Softening of grape berries (Vitis vinifera L. x V. labrusca L. cv. Kyoho) was evaluated by studying changes in composition and degradation of cell-wall polysaccharides. The grape berry softens at the beginning of the second growth cycle many weeks before harvest. The softening stage is called 'veraison' by viticulturists. On day 50 after full bloom, green hard berries (before veraison [BV]), softening berries (veraison [V]) and partly peel colored berries (C) were selected from the same clusters. In addition, mature berries (M) were collected on day 78 after full bloom. Mesocarp tissues at each stage were fractionated into hot water-soluble (WS), hot EDTA-soluble (pectin), alkali-soluble (hemicellulose) and residual (cellulose) fractions. Neutral and acidic sugar contents of WS and pectin fractions decreased only after the V stage, while the neutral sugar content of the hemicellulose fraction decreased from the BV to V stages. Cellulose content constantly decreased as the berry ripened, but the large decrease was found from the BV to V stages. Molecular masses of pectic and hemicellulosic polysaccharides decreased from the BV to V stages. Hemicellulosic xyloglucan was markedly depolymerized from the BV to V stages. The neutral and acidic sugar composition of each fraction changed little during the berry ripening. These data indicated that softening of berry during veraison involved the depolymerization of pectin and xyloglucan molecules and decrease in the amounts of hemicellulose and cellulose.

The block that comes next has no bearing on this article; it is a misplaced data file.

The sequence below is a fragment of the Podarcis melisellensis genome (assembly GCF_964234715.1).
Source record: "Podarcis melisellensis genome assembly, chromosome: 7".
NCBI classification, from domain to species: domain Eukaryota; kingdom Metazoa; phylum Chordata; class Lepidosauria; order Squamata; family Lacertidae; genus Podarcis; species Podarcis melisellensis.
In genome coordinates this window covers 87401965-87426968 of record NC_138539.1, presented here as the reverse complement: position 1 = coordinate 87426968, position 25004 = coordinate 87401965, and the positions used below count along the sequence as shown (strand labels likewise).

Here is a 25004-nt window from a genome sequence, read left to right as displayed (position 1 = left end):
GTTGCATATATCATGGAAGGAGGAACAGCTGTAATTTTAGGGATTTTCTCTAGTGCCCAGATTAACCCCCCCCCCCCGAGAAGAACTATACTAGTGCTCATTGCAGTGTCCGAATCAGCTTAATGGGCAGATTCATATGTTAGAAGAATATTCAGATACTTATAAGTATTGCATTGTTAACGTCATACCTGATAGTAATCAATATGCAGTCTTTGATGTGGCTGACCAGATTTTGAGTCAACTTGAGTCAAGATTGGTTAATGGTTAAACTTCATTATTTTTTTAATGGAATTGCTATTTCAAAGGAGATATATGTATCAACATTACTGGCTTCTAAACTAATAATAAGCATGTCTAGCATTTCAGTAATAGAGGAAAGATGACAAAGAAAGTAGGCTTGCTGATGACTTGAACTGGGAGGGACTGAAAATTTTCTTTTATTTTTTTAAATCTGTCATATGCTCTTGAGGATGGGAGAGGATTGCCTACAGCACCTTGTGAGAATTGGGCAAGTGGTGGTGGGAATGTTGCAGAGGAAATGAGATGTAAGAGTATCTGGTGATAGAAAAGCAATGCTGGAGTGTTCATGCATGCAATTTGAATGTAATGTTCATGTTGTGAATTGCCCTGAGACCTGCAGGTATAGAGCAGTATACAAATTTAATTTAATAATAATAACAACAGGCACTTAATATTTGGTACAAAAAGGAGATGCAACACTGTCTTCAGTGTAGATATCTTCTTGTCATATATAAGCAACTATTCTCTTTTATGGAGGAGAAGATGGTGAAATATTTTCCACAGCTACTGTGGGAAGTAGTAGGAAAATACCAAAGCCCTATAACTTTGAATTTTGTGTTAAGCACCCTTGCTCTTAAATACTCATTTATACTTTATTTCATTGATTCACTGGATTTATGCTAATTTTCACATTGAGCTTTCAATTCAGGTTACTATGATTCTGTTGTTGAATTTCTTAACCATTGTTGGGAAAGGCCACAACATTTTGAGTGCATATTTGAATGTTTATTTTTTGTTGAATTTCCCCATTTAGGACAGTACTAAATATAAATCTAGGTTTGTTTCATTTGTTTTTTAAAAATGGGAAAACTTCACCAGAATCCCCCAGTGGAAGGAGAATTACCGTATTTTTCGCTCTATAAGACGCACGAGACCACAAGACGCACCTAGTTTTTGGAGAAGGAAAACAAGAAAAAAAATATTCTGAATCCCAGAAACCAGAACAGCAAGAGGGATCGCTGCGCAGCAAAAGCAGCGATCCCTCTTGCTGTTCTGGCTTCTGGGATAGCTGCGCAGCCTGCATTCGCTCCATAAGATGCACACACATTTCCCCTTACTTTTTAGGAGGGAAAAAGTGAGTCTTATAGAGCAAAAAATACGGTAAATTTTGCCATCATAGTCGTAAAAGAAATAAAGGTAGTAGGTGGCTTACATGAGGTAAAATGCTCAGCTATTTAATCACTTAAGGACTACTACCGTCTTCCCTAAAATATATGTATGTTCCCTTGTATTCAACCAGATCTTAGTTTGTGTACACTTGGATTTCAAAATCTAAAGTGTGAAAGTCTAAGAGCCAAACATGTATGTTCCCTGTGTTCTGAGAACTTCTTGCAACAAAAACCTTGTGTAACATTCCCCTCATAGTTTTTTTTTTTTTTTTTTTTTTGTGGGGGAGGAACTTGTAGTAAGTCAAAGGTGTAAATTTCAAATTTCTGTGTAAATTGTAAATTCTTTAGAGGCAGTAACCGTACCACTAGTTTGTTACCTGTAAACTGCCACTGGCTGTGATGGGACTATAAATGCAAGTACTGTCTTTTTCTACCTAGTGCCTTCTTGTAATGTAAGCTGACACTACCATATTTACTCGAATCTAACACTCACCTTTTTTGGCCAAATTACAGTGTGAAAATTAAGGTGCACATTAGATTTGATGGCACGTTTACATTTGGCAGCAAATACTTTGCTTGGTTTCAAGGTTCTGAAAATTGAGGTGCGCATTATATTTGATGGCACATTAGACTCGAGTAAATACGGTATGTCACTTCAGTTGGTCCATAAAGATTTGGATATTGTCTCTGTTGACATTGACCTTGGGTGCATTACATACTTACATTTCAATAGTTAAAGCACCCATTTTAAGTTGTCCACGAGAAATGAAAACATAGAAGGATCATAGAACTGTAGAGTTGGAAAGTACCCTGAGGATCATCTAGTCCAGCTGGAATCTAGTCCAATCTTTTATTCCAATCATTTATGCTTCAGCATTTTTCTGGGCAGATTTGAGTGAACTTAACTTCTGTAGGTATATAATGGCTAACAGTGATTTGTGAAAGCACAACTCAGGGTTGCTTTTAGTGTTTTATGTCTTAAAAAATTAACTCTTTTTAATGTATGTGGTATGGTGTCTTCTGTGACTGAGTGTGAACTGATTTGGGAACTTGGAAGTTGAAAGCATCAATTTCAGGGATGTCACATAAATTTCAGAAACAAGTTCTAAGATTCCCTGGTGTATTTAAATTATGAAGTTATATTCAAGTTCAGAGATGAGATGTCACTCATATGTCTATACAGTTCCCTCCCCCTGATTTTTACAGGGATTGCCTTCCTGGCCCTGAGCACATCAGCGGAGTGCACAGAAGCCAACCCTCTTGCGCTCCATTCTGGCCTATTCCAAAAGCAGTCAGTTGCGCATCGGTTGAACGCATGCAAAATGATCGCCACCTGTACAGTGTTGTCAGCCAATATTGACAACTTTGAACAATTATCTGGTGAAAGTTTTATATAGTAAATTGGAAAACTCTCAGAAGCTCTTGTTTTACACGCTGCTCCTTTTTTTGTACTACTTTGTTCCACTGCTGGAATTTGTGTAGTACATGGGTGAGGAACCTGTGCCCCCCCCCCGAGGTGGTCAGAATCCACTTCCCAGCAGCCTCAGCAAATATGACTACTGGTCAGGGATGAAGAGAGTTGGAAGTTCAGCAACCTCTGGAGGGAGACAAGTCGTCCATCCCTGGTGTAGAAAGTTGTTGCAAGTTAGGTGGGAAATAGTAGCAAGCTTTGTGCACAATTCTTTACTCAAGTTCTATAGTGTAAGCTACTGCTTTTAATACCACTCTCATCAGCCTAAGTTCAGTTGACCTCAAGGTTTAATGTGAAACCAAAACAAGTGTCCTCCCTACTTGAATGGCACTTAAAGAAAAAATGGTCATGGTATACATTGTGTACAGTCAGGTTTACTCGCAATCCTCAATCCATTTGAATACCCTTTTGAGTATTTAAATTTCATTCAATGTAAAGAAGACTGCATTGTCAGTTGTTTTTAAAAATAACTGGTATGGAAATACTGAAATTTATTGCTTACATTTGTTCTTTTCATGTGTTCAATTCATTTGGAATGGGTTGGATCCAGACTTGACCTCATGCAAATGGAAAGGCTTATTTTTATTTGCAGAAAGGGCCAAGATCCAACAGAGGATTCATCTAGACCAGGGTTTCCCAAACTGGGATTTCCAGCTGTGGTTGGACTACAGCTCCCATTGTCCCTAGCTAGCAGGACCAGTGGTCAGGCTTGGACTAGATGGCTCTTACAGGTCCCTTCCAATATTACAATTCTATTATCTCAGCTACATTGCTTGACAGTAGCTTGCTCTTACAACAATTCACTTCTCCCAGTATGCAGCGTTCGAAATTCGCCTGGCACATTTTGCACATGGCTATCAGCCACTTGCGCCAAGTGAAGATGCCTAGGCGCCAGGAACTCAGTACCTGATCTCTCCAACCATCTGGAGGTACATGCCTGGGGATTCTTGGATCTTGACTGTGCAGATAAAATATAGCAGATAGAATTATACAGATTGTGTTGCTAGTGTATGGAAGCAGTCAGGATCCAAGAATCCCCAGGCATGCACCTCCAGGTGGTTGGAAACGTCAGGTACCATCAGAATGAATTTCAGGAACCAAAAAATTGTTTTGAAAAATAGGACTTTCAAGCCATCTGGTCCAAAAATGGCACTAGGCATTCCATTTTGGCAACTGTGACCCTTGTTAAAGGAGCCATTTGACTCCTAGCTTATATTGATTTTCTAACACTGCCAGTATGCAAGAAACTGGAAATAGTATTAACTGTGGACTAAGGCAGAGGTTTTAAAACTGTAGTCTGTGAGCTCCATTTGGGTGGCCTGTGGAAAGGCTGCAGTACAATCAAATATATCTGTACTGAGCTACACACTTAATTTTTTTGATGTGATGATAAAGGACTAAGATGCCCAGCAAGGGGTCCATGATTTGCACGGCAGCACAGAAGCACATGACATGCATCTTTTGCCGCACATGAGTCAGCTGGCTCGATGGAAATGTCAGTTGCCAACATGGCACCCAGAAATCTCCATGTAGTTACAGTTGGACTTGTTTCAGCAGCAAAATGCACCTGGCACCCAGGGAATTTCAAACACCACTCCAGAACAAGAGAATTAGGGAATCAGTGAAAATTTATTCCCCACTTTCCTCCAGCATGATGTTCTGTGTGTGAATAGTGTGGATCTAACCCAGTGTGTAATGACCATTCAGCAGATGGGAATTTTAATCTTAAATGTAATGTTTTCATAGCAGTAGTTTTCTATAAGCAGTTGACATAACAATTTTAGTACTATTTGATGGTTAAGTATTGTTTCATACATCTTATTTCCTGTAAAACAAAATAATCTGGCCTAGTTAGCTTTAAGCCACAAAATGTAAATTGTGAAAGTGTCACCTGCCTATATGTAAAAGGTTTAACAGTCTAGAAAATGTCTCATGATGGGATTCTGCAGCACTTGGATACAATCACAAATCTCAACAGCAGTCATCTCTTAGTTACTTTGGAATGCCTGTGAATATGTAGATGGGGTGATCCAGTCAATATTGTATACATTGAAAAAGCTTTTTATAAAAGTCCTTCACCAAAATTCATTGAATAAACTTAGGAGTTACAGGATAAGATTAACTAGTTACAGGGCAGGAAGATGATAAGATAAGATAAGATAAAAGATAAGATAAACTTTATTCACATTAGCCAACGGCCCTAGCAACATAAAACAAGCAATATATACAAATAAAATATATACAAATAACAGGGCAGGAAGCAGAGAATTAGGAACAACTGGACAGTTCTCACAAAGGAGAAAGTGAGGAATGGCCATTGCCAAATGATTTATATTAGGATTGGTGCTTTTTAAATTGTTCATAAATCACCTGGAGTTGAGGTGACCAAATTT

|Number of pages||8|
|Publication status||Published - Nov 7 2001|
ASJC Scopus subject areas
- Plant Science
- Cell Biology